Livestream winterjazz 2021


If you have not been able to see the concert live on the livestream or want to see it again, here is a link to youtube where you can see all concerts! What a pleasure it was to be able to play with these amazing musicians and friends at this great festival on the first concert of this year!

Our concert starts at 1:04:06 (recorded by WDR)

Ignaz Schick – turntables, sampler, comp
Elisabeth Coudoux – cello
Marlies Debacker – piano
Etienne Nillesen – snare drum
Melvyn Poore – tuba

First concert 2021 at Winterjazz Köln


Very excited to start the year with a concert at Stadtgarten in Cologne at the WinterJazz Festival with these amazing musicians:

Ignaz Schick – turntables, sampler, comp
Elisabeth Coudoux – cello
Marlies Debacker – piano
Etienne Nillesen – extended snare drum
Melvyn Poore – tuba

Friday, January 8th 2021 / livestream:

For more info and complete line-up/ program:

Matthias Muche of T.ON got the WDR Jazzpreis 2021


Tromboneplayer Matthias Muche of T.ON got the WDR Jazzpreis 2021 for Improvisation! We will play a small concert with T.ON at WDR that will be broadcasted on January 30th 2021 as part of the price ceremony!

More info on the broadcast as soon as a link is available!

Check out our album ‘T.ON plays Matthias Muche’ with Matthias on trombone, Constantin Herzog on double bass and myself on extended snare drum.

This is what the jury had to say about Matthias (in German only):

Ein Mann in seinem Labor, in seiner Werkstatt, dort wo die Posaune steht, sein Instrument. Matthias Muche ist ein Forscher, ein ausgewiesener Virtuose der Improvisation, der beharrlich daran arbeitet, neue Türen aufzuschließen und sein instrumentales Können aus wechselnden Perspektiven zu reflektieren.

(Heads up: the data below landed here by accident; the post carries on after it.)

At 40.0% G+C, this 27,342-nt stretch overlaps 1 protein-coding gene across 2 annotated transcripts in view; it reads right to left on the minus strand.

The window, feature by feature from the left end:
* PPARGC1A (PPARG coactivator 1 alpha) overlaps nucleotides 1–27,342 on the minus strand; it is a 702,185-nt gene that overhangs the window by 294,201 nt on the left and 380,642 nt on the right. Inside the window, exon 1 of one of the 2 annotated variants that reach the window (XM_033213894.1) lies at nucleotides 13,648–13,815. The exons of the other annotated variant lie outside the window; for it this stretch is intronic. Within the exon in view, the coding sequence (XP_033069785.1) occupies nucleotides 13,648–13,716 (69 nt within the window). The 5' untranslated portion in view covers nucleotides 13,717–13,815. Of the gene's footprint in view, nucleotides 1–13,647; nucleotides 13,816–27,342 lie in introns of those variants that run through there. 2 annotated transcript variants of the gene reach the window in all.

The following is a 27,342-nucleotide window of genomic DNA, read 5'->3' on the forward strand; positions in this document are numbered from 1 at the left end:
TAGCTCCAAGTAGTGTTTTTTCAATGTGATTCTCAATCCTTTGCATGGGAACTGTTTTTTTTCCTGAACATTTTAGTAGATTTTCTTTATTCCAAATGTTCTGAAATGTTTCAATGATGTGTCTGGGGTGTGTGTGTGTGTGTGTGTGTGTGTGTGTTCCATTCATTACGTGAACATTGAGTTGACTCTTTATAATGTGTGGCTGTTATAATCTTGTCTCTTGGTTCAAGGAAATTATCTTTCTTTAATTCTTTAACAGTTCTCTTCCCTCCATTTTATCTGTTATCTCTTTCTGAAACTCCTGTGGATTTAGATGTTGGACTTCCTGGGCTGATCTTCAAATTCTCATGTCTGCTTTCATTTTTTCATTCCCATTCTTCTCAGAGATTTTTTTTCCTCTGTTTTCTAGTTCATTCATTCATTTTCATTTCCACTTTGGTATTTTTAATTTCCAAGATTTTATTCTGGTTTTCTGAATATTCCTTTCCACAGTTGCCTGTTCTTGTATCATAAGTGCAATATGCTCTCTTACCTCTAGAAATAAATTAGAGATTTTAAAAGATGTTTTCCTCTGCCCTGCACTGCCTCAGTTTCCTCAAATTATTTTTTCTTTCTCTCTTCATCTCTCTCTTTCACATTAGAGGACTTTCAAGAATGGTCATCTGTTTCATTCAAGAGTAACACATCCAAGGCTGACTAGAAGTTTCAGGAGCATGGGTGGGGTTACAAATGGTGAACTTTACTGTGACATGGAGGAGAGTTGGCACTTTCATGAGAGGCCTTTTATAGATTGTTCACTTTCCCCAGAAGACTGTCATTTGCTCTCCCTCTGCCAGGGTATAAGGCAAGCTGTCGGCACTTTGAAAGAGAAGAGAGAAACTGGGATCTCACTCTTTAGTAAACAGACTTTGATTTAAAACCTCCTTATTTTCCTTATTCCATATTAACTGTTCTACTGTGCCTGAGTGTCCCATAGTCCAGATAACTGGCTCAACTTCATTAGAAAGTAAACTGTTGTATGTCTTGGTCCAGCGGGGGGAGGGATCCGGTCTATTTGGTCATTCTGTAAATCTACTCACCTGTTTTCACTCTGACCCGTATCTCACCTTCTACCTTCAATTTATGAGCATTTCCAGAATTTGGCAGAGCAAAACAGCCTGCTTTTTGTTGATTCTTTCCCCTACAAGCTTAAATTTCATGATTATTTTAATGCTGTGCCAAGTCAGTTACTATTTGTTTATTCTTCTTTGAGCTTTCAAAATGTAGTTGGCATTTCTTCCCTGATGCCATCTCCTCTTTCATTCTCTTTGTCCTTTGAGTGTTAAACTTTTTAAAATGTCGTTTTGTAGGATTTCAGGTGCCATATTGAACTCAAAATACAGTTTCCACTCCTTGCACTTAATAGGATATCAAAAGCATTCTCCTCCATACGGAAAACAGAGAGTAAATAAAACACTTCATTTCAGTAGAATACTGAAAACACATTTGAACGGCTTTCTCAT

Ein Posaunist, der in immer wieder neuen Begegnungen mit Fachkollegen den Fokus seiner Forschungsarbeit auf die vielfältigen Potentiale dieses Instruments richtet, das der menschlichen Stimme möglicherweise näher kommt als andere. Sei es in der zarten Intimität eines Posaunen-Duos oder auf der großen Leinwand von Bonecrusher, wo drei Posaunisten als Solisten sich auf einem Klanggrund bewegen, den 3 x 3 = 9 Posaunisten im Zusammenspiel mit zwei Perkussionisten legen: Matthias Muche versteht es, die Posaune in Szene zu setzen. Und damit auch sich selbst und die Wandlungsfähigkeit und Innovationshöhe seiner musikalischen Intuition.—wdr-jazzpreistraeger-improvisation-100.html

1972 ist Matthias Muche in Bielefeld geboren, er studierte sein Instrument am Conservatorium van Amsterdam, am Rotterdams Conservatorium und an der Hochschule für Musik und Tanz und an der Kunsthochschule für Medien in Köln. Dort war er schon bald gefragt als ein Improvisator, der auf der Basis virtuosen Könnens und einer enorm physischen Bühnenpräsenz die Grenzen konventioneller Jazzperformance durchbricht und jenseits eingetretener Pfade immer wieder neue Forschungsabenteuer in Sachen Klang sucht.

Ein Meilenstein dieser Suche war die Gründung von Zeitkunst, einer Plattform zur „Förderung und Vermittlung audiovisueller Kunst“ und des Festivals „Frischzelle“ im Jahr 2004, bei dem die Trennung zwischen klassischen und elektronischen Instrumenten aufgelöst ist.

Our Hearts as Thieves: What the Wildflower Witnessed (release January 3rd 2021)

Cover art by Jeffrey Lipsky: “Demon of Thieves” (Mixed Media on 3 x 3 ft. Canvas)